Over the past months and years, a lot of folks may be asking themselves if Thanksgiving still has the meaning it once did.
After all, it seems that the nation is more divided than ever. Political ideology has turned into dogma in many, which has led to a government that, while it isn’t paralyzed, is stagnant and ineffective. The civility that once existed among even those who were polar opposites in their view has devolved into loathing and contempt.
It seems that the nation is in an odd position to be thanking God for anything, much less the actions, inactions and ill-advised tactics that have been the headline makers for some time now.
Thanksgiving, after all, is seen as a time of love and friendship, a day when the heart is full of grace and gratitude for the good things in life and the gifts we have all received. It’s hard to see a situation in which those sorts of emotions and thoughts can co-exist with the current climate.
But while the event that Americans consider to be the first Thanksgiving was a time of celebration of harvest and survival, it might also do us some good to consider the genesis of the holiday we are observing today. It was born in a time when brother not only had deep disagreements with brother, they took up arms and fought each other in the bloodiest times to ever occur on American soil.
We were deep into the Civil War when President Abraham Lincoln proclaimed the last Thursday in November to be a national day of Thanksgiving.
Even as the war between the states raged, note the way Lincoln opened his proclamation of Oct. 3, 1863:
“The year that is drawing toward its close has been filled with the blessings of fruitful fields and healthful skies. To these bounties, which are so constantly enjoyed that we are prone to forget the source from which they come, others have been added which are of so extraordinary a nature that they can not fail to penetrate and soften even the heart which is habitually insensible to the ever-watchful providence of Almighty God.”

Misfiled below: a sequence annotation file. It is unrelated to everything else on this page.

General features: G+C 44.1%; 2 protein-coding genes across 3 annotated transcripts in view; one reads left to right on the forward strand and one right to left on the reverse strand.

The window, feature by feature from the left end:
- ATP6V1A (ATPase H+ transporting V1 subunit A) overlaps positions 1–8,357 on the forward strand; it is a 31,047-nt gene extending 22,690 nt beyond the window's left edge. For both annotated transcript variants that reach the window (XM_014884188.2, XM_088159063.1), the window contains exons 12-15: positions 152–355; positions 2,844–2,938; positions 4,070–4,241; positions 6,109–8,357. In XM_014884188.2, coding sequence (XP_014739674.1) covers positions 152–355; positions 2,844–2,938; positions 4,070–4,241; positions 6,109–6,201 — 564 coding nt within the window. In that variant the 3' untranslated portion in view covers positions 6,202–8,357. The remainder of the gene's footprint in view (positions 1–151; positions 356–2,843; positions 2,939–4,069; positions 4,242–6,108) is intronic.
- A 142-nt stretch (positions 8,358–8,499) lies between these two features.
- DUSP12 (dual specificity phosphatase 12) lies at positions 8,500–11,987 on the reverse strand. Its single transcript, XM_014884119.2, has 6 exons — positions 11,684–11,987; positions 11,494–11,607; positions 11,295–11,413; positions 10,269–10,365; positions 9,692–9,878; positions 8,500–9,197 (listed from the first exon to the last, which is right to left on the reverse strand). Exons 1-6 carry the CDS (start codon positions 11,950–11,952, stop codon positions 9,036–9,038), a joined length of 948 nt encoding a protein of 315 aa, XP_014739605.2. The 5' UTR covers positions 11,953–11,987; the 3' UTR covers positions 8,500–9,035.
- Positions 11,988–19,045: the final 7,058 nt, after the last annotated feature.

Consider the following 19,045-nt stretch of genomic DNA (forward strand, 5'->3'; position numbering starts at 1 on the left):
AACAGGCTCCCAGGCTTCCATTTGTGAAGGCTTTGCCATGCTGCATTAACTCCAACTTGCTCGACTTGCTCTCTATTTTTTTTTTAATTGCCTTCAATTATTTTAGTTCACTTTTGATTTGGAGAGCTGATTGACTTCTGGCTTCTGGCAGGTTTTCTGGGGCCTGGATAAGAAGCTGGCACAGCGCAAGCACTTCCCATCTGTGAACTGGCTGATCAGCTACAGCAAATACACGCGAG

Those were the eloquent first words. Even with the nation fractured and in danger of splitting, there could still be found reasons to thank God and appreciate the beauty and bounty of America, and an inclination despite the great tribulations to set a day aside to do just that.
And as bad as we might think things are today, they are nothing like those dark days in which the great experiment known as the United States of America was on the brink of shattering.
The fact is, we have so much to be thankful for in this country, and that holds true regardless of whether you are Republican, Democrat, Tea Party, liberal, conservative, libertarian, independent or anything else. For whatever problems America has, it is still greatly blessed and a land of opportunity. The beauty, the love, the hope, the future are still here to be seen, if we will only open our eyes.
If there’s one thing that Thanksgiving does, it prompts us to look at the blessings we have and to have appreciation for the things that are going right.
And that, in itself, is something for which we should all be thankful.
— The Albany Herald Editorial Board